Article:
McDurmon, to his credit, did offer several possible interpretations including that which indicated Job would be vindicated and exonerated after his suffering which we see at the end of the book. However, that interpretation doesn’t support his case and it certainly doesn’t negate a full preterist position. To build a case on a text as questionable and as exegetically inconclusive as Job 19:26 is both a sign of naivete and desperation.
We do not intend to suggest that McDurmon is himself naive. He is scholarly and has completed all requirements for his doctorate. However, degrees do not shield one from making bad or weak arguments.
The Elect and Limited Number Of the Saved
Perhaps the worst argumentation in the affirmative Joel argues (found on reign of Christ’s website) is his attempt to bulldoze his reformed doctrine of limited atonement into the last day. We’ve pointed out his mishandling of John 5:28-29 above.
He argued that Peter, when speaking of the last day in 2 Peter 3, wrote to the elect. Then he says the elect were those whom God would save up to a yet future ultimate last day inclusive of present history. That is blatantly false and mishandling of Scripture in the writer’s opinion.
Reformed partial preterists claim as Sam Frost writes in his book, “…sola Scriptura–that the Bible alone is the ultimate authority determining Faith and practice, Why I Left Full Preterism, p. 7. Then just a few pages later, his left hand forgets what his right hand has written and says, ” According to the Westiminster Confession, God’s knowledge of those who are saved is a number “so certain and definite that it cannot be either increased or diminished” (III.4), Ibid, p. 9.
Are we to believe that Peter or any other Apostle or prophet of the Bible quoted from the Westminster Confession? The moment Full Preterism comes up, sola Scriptura must defer to sola Westminster Confession by some. Where does the Bible equate the “doctrine of Christ” with “reformed church doctrine”? All we’re saying is that a creedal statement is only worth its salt if it complies with the doctrine of Christ and not the reverse, (2 John 9, 10).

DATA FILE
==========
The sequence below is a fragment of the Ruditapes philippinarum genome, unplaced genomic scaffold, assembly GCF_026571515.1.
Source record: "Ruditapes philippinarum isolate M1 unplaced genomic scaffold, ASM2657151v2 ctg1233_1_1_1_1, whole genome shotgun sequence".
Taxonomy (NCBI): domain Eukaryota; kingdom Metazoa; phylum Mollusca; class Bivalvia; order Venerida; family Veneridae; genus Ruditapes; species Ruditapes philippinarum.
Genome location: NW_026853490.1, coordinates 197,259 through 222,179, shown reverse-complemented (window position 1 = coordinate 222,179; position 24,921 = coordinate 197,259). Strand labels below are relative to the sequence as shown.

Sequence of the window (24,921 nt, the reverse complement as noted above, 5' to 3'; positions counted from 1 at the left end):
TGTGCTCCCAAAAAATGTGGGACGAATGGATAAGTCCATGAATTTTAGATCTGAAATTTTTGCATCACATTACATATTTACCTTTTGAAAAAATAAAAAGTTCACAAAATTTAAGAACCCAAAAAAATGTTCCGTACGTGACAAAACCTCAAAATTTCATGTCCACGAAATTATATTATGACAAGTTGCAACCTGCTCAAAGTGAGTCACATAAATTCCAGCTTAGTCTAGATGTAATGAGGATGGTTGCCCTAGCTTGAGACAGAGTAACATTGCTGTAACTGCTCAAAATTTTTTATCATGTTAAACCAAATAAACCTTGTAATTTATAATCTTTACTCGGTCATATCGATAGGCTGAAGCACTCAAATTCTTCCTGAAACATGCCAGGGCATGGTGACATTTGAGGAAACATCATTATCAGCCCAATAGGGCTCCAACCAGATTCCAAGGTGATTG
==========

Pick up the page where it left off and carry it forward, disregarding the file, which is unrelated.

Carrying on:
The Elect of First and Second Peter
Who is the elect to whom Peter writes? He writes the second epistle to the same audience as the first, the Dispersion in Pontus, Galatia, Cappodocia, Asia and Bithynia. These were first century saints of the remnant of Israel who had been scattered among the nations whom God called back to Him through the gospel of Christ.
Were first century Jews members of the reformed church? Were they adherents to the Westminster Confession?
By admitting that Peter wrote to the elect, particularly those in the first century, McDurmon once again abandons his entire affirmative and unwittingly his reformed doctrine. His premise would therefore limit salvation only to the remnant of fleshly Israel. However, it should be obvious from Romans 11, that the remnant, i.e. the elect were not the only ones being saved. The unnatural branches of the Gentiles upset that applecart.
Every major point McDurmon attempted in his affirmative was flawed per above.